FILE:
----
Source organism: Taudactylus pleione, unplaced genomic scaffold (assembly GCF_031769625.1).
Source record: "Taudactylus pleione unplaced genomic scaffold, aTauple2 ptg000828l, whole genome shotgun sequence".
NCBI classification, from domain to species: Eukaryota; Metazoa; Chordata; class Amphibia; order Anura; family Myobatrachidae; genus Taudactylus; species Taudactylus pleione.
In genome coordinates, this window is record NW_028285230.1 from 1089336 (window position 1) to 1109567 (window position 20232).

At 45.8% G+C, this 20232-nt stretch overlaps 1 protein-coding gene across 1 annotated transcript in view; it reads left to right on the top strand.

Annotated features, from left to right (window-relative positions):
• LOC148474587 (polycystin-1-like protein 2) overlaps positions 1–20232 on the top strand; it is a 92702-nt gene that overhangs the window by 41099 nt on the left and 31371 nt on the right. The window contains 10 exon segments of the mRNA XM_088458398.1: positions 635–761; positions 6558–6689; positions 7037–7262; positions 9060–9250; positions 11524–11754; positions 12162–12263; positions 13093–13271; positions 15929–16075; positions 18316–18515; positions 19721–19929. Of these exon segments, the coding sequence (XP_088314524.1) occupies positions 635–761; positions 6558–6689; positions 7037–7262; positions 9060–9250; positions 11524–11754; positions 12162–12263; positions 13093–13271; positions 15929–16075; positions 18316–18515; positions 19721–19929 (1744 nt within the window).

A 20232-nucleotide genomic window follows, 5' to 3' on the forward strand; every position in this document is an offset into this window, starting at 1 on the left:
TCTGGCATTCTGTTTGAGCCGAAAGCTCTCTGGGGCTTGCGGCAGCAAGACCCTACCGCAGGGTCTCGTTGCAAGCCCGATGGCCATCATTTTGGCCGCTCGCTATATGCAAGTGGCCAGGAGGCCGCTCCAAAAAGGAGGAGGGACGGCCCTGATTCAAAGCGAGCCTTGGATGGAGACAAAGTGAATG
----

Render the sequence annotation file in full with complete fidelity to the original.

Source organism: Taudactylus pleione, unplaced genomic scaffold (assembly GCF_031769625.1).
Source record: "Taudactylus pleione unplaced genomic scaffold, aTauple2 ptg000828l, whole genome shotgun sequence".
NCBI classification, from domain to species: Eukaryota; Metazoa; Chordata; class Amphibia; order Anura; family Myobatrachidae; genus Taudactylus; species Taudactylus pleione.
In genome coordinates, this window is record NW_028285230.1 from 1089336 (window position 1) to 1109567 (window position 20232).

At 45.8% G+C, this 20232-nt stretch overlaps 1 protein-coding gene across 1 annotated transcript in view; it reads left to right on the top strand.

Annotated features, from left to right (window-relative positions):
• LOC148474587 (polycystin-1-like protein 2) overlaps positions 1–20232 on the top strand; it is a 92702-nt gene that overhangs the window by 41099 nt on the left and 31371 nt on the right. The window contains 10 exon segments of the mRNA XM_088458398.1: positions 635–761; positions 6558–6689; positions 7037–7262; positions 9060–9250; positions 11524–11754; positions 12162–12263; positions 13093–13271; positions 15929–16075; positions 18316–18515; positions 19721–19929. Of these exon segments, the coding sequence (XP_088314524.1) occupies positions 635–761; positions 6558–6689; positions 7037–7262; positions 9060–9250; positions 11524–11754; positions 12162–12263; positions 13093–13271; positions 15929–16075; positions 18316–18515; positions 19721–19929 (1744 nt within the window).

A 20232-nucleotide genomic window follows, 5' to 3' on the forward strand; every position in this document is an offset into this window, starting at 1 on the left:
TCTGGCATTCTGTTTGAGCCGAAAGCTCTCTGGGGCTTGCGGCAGCAAGACCCTACCGCAGGGTCTCGTTGCAAGCCCGATGGCCATCATTTTGGCCGCTCGCTATATGCAAGTGGCCAGGAGGCCGCTCCAAAAAGGAGGAGGGACGGCCCTGATTCAAAGCGAGCCTTGGATGGAGACAAAGTGAATG